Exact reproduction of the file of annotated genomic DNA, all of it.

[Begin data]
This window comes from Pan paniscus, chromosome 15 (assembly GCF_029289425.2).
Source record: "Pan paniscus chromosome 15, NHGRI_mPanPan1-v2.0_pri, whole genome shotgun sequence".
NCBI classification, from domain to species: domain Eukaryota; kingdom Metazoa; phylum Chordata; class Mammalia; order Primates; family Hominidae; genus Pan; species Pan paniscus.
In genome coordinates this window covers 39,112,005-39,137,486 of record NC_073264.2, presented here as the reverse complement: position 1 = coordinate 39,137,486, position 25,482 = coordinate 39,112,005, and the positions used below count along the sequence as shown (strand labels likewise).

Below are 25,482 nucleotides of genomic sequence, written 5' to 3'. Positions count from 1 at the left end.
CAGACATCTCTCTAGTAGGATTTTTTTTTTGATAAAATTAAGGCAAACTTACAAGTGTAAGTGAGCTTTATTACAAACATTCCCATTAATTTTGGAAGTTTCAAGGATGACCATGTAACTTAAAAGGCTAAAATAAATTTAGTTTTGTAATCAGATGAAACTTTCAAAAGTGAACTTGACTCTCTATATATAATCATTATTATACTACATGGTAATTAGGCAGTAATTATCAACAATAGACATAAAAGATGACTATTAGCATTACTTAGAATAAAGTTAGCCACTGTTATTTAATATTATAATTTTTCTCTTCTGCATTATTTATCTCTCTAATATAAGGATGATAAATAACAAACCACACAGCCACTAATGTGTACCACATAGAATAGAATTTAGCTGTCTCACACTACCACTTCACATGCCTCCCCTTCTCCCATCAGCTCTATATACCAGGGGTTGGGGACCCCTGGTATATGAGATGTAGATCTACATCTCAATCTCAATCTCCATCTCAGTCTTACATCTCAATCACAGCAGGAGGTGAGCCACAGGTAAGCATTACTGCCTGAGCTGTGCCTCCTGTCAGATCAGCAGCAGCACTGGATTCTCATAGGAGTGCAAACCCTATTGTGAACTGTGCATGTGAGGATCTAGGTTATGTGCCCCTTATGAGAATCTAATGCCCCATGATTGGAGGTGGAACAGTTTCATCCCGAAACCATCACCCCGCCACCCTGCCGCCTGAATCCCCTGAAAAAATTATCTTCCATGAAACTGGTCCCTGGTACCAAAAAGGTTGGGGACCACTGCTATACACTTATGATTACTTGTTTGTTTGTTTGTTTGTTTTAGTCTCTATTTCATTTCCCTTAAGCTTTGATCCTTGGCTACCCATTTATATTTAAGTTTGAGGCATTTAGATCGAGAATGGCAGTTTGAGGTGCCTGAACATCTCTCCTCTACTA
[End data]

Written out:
This window comes from Pan paniscus, chromosome 15 (assembly GCF_029289425.2).
Source record: "Pan paniscus chromosome 15, NHGRI_mPanPan1-v2.0_pri, whole genome shotgun sequence".
NCBI classification, from domain to species: domain Eukaryota; kingdom Metazoa; phylum Chordata; class Mammalia; order Primates; family Hominidae; genus Pan; species Pan paniscus.
In genome coordinates this window covers 39,112,005-39,137,486 of record NC_073264.2, presented here as the reverse complement: position 1 = coordinate 39,137,486, position 25,482 = coordinate 39,112,005, and the positions used below count along the sequence as shown (strand labels likewise).

Below are 25,482 nucleotides of genomic sequence, written 5' to 3'. Positions count from 1 at the left end.
CAGACATCTCTCTAGTAGGATTTTTTTTTTGATAAAATTAAGGCAAACTTACAAGTGTAAGTGAGCTTTATTACAAACATTCCCATTAATTTTGGAAGTTTCAAGGATGACCATGTAACTTAAAAGGCTAAAATAAATTTAGTTTTGTAATCAGATGAAACTTTCAAAAGTGAACTTGACTCTCTATATATAATCATTATTATACTACATGGTAATTAGGCAGTAATTATCAACAATAGACATAAAAGATGACTATTAGCATTACTTAGAATAAAGTTAGCCACTGTTATTTAATATTATAATTTTTCTCTTCTGCATTATTTATCTCTCTAATATAAGGATGATAAATAACAAACCACACAGCCACTAATGTGTACCACATAGAATAGAATTTAGCTGTCTCACACTACCACTTCACATGCCTCCCCTTCTCCCATCAGCTCTATATACCAGGGGTTGGGGACCCCTGGTATATGAGATGTAGATCTACATCTCAATCTCAATCTCCATCTCAGTCTTACATCTCAATCACAGCAGGAGGTGAGCCACAGGTAAGCATTACTGCCTGAGCTGTGCCTCCTGTCAGATCAGCAGCAGCACTGGATTCTCATAGGAGTGCAAACCCTATTGTGAACTGTGCATGTGAGGATCTAGGTTATGTGCCCCTTATGAGAATCTAATGCCCCATGATTGGAGGTGGAACAGTTTCATCCCGAAACCATCACCCCGCCACCCTGCCGCCTGAATCCCCTGAAAAAATTATCTTCCATGAAACTGGTCCCTGGTACCAAAAAGGTTGGGGACCACTGCTATACACTTATGATTACTTGTTTGTTTGTTTGTTTGTTTTAGTCTCTATTTCATTTCCCTTAAGCTTTGATCCTTGGCTACCCATTTATATTTAAGTTTGAGGCATTTAGATCGAGAATGGCAGTTTGAGGTGCCTGAACATCTCTCCTCTACTA